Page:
top of page
  • Writer's pictureJill

The Tulipiere and a Visit to Delft

I had to have a tulipiere! Just had to. But the one that I wanted…the largest one in the Delft store, which looked like a tall pyramid and had probably over 50 flower spouts, was close to $50,000. So I had clearly lost my mind. But hold on…I’m starting in the middle of the story. Let me start at the beginning.

A couple of years ago, Robert and I joined some dear friends for a once in a lifetime European trip on a luxury barge (just 12 of us!) from Bruges to Amsterdam. Every port along the way was magical, and we so enjoyed the company, the fabulous food, and the days filled with touring places we had always wanted to see. However, despite the fact that we had been presented with an itinerary of our journey before we purchased the trip, the captain was very accommodating to the individual tastes of every traveler. Each night he asked us if we wanted to change our plans, visit a place that was not on our itinerary, or skip some of the pre-planned stops.

During one of these conversations, I remember hearing some talk about whether or not we should visit Delft, the city famous for its blue design porcelain. Well, in case you don’t know this about me, I’m a china fanatic. I have more beautiful dishes than I need, but, like my plants, I love them all – and many of them have been passed down to me by women in my family so they have a sentimental value as well.

In any case, when I heard other shipmates talking about whether or not we would stop in Delft, I said (out loud!), “Visiting Delft is the only reason that I agreed to this trip, so I’m stopping in Delft no matter what anyone else does.” (My husband cringed.) Ok. I might have exaggerated a little bit. But the general sentiment was quite true. I really wanted to visit the Delft porcelain factory AND GIFT SHOP!!!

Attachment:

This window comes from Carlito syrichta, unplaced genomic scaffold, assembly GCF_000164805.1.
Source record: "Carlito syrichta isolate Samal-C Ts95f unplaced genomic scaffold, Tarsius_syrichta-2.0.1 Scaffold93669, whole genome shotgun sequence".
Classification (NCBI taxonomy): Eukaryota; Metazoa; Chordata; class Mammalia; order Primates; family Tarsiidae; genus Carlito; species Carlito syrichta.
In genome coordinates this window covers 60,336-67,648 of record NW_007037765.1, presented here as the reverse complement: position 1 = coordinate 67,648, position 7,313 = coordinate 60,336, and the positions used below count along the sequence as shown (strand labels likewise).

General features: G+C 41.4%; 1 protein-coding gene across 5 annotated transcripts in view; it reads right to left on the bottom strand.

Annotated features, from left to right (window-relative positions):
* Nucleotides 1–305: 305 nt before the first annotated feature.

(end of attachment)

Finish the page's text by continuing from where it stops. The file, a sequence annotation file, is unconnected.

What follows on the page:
And so, I got my way. Don’t judge. I know I’m spoiled. (I don’t think my shipmates minded too much!) It was the highlight of my trip!

Delft porcelain has a long and glorious history. Too much for me to elaborate here. Suffice to say that the production of Delft porcelain began in the 1500’s and continues today. By the 1800’s Delftware porcelain, which was decorated in blue on a white background, was very popular among the Dutch, and soon gained world wide fame. You might like to check out the Delft website to see all the gorgeous examples of Delft for sale. I began browsing the website before I wrote this today, and it really delayed my start time. BUT I did NOT buy anything!!!

The Delft Porcelain Factory offers a Delft Museum, a Delft Factory Tour, and the most exquisite Gift Shop. It was in the museum that I saw the pyramid tulipiere, and I was smitten.

A tulipiere is a vase, for tulips (or any flower really) with multiple spouts for the flowers. There are many shapes for tulipieres, round, box-like, flat, -- but you can’t top the pyramid tulipiere.

Once we got to the gift shop, and I saw the price, I knew it wasn’t going to happen. It was sooo much money, that I didn’t feel bad about not being able to purchase it…but I still couldn’t leave without some kind of tulipiere.

There are two parts to the gift shop – one side has the hand painted porcelain, very pricey, and of course, gorgeous. The other side has mass produced pieces, probably not hand painted, but still looking very Delft-y. That’s the tulipiere that I got. The mass produced Delft-y looking kind. And I love it!!!! I keep it on my table all the time, and when I have special occasions, I buy fresh tulips.

When spring rolls around again, I am looking forward to using it for my own tulips. Even in Delft land, I’m thinking about my garden.

1 comentário

12 de set. de 2020

So loved the Delft tale. When I closed the House on Cherry St. B&B, I told my children , both boys, to come and claim any item they wanted. They wanted no antiques, no silver only family photos. So I gave certain items to some long time guests. One of those items was a tiny Delft bowl that I had been given by an elderly Dutch woman I had befriended. Your video allowed me to take a trip down memory lane. Thank You.

bottom of page